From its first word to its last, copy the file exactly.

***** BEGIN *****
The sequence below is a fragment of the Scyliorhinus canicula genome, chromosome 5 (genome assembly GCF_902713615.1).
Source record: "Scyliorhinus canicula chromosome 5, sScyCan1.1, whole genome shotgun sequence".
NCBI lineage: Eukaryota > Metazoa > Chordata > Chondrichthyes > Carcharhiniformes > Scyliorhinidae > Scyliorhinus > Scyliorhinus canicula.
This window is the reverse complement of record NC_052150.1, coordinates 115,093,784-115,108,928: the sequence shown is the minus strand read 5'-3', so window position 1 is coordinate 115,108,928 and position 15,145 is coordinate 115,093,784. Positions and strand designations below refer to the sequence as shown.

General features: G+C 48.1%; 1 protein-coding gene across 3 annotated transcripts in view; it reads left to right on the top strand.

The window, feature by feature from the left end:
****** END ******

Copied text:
The sequence below is a fragment of the Scyliorhinus canicula genome, chromosome 5 (genome assembly GCF_902713615.1).
Source record: "Scyliorhinus canicula chromosome 5, sScyCan1.1, whole genome shotgun sequence".
NCBI lineage: Eukaryota > Metazoa > Chordata > Chondrichthyes > Carcharhiniformes > Scyliorhinidae > Scyliorhinus > Scyliorhinus canicula.
This window is the reverse complement of record NC_052150.1, coordinates 115,093,784-115,108,928: the sequence shown is the minus strand read 5'-3', so window position 1 is coordinate 115,108,928 and position 15,145 is coordinate 115,093,784. Positions and strand designations below refer to the sequence as shown.

General features: G+C 48.1%; 1 protein-coding gene across 3 annotated transcripts in view; it reads left to right on the top strand.

The window, feature by feature from the left end: